Mr Michael D. Barr, Department of History, University of Queensland, wrote in the Journal of Contemporary Asia v29, n2 (1999) an article titled "Lee Kuan Yew: Race, Culture and Genes."
The thesis claims to be an attempt to "advance their understanding of Singapore's idiosyncratic version of multiracialism by casting new light on the thinking of its primary architect, Mr Lee Kuan Yew."
In it Singapore's multiracialism is said to encourage a high consciousness of one's race even as it insists on tolerance. Detractors allege a covert form of discrimination in favour of the majority Chinese and against the minorities, especially the Malays. It was written at a time when the Singapore government had an unofficial policy of excluding Malays from the Singapore Armed Forces (SAF) because of concerns about their loyalty. Malays were not required to serve the mandatory National Service in the Singapore Armed Forces, they were assigned to the Police Special Constabulary or Civil Defence Force. Despite much progress in this area, it was a sobering thought that, in the wake of September 11, the predominantly Malay police security personnel assigned to guard the residences of Singapore's Ministers were replaced by Gurkhas from Nepal.
The section on Cultural Eugenics makes interesting reading:
The last plank of Lee's racial logic is his view of cultural eugenics and dysgenics. Lee believes that some cultures have social customs which are naturally eugenic while others are burdened with dysgenic sexual mores. He believes, for instance, that the Catholic Church suffers from a dysgenic culture: "All the bright young men became Catholic priests and did not marry. Bright priests, celibate, produce no children. And the result of several generations of bright Fathers producing no children? Less bright children in the Catholic world."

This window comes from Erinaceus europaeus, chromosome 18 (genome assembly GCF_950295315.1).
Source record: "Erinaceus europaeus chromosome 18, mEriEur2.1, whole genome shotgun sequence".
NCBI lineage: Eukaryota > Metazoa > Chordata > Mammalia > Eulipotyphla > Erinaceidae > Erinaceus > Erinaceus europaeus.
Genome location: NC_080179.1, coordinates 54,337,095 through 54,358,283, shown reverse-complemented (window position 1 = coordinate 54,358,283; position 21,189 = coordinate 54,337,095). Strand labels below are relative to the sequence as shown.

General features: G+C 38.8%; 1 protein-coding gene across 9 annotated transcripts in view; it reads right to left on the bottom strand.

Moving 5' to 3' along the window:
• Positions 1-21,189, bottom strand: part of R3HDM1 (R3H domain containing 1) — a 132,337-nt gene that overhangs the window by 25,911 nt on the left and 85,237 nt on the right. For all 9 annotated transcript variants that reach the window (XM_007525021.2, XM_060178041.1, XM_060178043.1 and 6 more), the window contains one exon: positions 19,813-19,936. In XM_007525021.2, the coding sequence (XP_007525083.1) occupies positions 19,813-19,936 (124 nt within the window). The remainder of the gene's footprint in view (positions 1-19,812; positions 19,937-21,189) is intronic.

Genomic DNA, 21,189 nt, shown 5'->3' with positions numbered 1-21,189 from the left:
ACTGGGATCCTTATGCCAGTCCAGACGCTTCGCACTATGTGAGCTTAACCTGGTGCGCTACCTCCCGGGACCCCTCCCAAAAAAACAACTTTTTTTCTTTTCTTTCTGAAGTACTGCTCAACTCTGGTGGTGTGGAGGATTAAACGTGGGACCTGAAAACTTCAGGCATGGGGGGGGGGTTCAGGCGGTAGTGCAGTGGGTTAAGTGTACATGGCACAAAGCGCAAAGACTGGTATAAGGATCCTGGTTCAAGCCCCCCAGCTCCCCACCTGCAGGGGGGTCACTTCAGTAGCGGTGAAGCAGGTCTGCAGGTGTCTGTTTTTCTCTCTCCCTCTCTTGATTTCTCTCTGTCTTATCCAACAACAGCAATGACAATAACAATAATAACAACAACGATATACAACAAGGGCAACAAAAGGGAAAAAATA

Of more practical relevance to the development of Lee's politic I thought is his view that the genetic quality of the Malays is low because of their dysgenic Culture. In 1989 Lee confirmed his general agreement with Mahathir Mohamad's The Malay Dilemma, which argued in part: "Malays abhor the state of celibacy. To remain unmarried was and is considered shameful. Everyone must be married at some time or other. The result is that whether a person is fit or unfit for marriage, he or she still marries and reproduces. An idiot or a simpleton is often married off to an old widower, ostensibly to take care of him in his old age. If this is not possible, backward relatives are paired off in marriage. These people survive, reproduce and propagate their species. The cumulative effect of this can be left to the imagination."
Of these and other arguments which purportedly account for the supposed backwardness of Malays, Lee said: "From that book I realised that [Dr Mahathir] believed in it as a medical man - that these were problems of the development of the Malay race, Anthropological problems, and these were strongly-held views. Indeed, I found myself in agreement with three-quarters of his analysis of the problem - that the Malays had always withdrawn from competition and never really entered into the mainstream of economic activity; that the Malays would always get their children or relatives married off regardless of whether it was good or bad."